Former Durham Bulls pitcher Danny Farquhar released from hospital after suffering brain hemorrhage

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Wednesday, May 9, 2018
Aneurysm warning signs
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Don't miss these aneurysm warning signs.

CHICAGO -- Chicago White Sox pitcher Danny Farquhar has been released from the hospital and his doctor expects him to resume his baseball career.

Farquhar underwent surgery after suffering a brain hemorrhage from a ruptured aneurysm during an April 20 home game.

The White Sox issued a statement saying that Dr. Demetrius Lopes, Farquhar's neurosurgeon, expects the 31-year-old to pitch again, but he will not clear him for this season so that he can fully recover.

Farquhar collapsed in the dugout after coming off the mound during the sixth inning of the game against the Houston Astros. After receiving treatment from White Sox medical personnel and on-site emergency medical technicians, Farquhar was transported to nearby Rush University Medical Center.

Don't miss these aneurysm warning signs

An aneurysm "resembles a small blister, a pimple that grows off the side of a blood vessel," explained Dr. Babak Jahromi, a professor of neurosurgery at Northwestern Memorial Hospital.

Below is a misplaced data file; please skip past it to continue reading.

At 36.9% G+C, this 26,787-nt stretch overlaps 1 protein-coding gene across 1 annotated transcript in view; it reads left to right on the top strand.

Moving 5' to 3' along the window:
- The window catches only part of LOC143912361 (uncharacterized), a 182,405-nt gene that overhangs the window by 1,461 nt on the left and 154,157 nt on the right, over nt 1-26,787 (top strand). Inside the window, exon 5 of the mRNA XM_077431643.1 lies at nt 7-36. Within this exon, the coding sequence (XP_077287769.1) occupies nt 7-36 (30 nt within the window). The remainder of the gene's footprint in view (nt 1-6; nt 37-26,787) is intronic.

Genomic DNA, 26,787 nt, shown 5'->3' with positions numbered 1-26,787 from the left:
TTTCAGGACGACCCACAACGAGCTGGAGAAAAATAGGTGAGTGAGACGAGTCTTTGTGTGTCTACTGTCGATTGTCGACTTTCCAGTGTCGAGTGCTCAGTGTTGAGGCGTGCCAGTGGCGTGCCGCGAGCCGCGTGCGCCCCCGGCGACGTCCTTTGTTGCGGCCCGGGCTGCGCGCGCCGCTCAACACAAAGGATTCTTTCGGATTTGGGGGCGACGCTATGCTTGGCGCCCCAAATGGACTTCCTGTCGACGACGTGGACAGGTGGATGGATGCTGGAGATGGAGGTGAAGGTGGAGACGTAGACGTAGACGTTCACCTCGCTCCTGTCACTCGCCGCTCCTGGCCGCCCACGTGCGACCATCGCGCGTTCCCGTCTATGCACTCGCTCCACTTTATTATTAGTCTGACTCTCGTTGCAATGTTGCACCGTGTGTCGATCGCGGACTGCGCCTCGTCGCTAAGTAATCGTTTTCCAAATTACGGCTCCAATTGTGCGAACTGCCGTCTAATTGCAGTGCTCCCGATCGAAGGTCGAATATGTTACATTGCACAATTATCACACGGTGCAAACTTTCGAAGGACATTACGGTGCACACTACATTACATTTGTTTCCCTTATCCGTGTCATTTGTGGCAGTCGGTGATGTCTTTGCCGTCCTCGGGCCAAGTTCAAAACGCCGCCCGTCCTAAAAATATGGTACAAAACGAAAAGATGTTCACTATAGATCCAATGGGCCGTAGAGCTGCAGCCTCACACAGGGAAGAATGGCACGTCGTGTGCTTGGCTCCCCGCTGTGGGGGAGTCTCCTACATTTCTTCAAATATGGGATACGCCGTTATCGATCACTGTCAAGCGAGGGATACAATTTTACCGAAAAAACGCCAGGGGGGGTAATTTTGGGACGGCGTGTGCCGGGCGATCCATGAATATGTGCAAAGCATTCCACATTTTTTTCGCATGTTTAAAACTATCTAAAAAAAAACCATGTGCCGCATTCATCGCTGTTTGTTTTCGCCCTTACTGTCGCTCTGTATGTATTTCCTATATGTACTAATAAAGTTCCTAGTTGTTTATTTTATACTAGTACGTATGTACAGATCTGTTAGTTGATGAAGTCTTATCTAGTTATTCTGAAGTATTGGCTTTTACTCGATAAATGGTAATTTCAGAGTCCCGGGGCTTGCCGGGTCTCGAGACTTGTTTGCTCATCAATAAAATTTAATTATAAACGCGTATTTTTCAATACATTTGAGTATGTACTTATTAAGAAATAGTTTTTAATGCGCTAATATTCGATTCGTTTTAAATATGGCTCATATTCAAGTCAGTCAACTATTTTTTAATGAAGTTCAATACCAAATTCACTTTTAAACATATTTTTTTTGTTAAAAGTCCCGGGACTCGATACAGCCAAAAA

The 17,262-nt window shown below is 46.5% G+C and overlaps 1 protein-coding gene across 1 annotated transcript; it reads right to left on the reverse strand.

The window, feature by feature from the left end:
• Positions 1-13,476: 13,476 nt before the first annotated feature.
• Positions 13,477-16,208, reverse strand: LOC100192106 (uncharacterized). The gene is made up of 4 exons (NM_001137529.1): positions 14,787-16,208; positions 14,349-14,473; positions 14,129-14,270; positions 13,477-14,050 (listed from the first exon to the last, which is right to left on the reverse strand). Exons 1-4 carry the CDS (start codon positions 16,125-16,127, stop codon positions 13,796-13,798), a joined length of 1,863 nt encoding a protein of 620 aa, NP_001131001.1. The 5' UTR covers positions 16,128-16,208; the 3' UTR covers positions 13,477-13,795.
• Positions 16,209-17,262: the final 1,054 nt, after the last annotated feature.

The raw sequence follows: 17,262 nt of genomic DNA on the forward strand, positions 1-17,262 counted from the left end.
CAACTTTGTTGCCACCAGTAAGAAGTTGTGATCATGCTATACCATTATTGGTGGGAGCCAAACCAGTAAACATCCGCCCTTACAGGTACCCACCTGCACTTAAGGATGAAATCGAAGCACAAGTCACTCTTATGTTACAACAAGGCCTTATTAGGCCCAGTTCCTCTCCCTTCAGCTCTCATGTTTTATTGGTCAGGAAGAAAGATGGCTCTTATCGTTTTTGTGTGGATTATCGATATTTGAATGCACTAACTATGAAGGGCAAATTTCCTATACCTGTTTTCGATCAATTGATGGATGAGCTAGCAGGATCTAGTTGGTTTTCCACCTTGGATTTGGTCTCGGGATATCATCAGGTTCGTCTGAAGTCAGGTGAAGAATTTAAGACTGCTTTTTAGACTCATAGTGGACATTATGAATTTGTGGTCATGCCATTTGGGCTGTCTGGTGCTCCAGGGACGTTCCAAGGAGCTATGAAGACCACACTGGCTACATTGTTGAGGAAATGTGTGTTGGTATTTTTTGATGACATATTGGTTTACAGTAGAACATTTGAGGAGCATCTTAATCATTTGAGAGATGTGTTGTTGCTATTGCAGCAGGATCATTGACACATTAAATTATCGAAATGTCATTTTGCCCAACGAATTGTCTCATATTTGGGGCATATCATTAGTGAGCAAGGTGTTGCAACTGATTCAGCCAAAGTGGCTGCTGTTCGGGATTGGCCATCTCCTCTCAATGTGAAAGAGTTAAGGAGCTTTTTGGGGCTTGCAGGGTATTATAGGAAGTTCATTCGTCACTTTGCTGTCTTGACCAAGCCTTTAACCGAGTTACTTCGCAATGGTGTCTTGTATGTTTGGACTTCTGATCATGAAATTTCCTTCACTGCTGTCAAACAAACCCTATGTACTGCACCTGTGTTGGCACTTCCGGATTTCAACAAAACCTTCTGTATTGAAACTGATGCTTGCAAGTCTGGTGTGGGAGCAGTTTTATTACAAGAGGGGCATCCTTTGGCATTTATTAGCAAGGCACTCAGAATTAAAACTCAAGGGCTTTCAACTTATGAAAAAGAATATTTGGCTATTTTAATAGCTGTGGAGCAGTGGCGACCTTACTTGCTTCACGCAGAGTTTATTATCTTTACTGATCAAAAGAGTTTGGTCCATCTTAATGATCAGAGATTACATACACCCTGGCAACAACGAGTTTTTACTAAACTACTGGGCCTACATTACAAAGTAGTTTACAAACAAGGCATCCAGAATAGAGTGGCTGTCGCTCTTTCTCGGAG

He said those blisters usually take years to grow large enough to burst, often undetected. But when they do, blood leaks in the brain. That damage and pressure inside the skull, Dr. Jahromi warned, could be lethal.

"If the bleeding doesn't stop, the patient doesn't survive beyond a couple of minutes," he said.

High blood pressure, smoking, polycystic kidney disease, and a family history of aneurysms put you at a higher risk of having an aneurysm, Dr. Jahromi said.

While doctors don't fully know what causes an aneurysm to develop or burst, Dr. Jahromi explained, there are symptoms to look out for once they rupture. So if you think you have an aneurysm, you can hopefully seek medical treatment in time.

- Severe headaches

- Nausea

- Vomiting




If your family has a history of aneurysms or you are experiencing new headaches, you should seek medical advice and screening, Dr. Jahromi recommended.

Dr. Jahromi said about a third of those whose aneurysms burst will make a full recovery.

ESPN contributed to this report.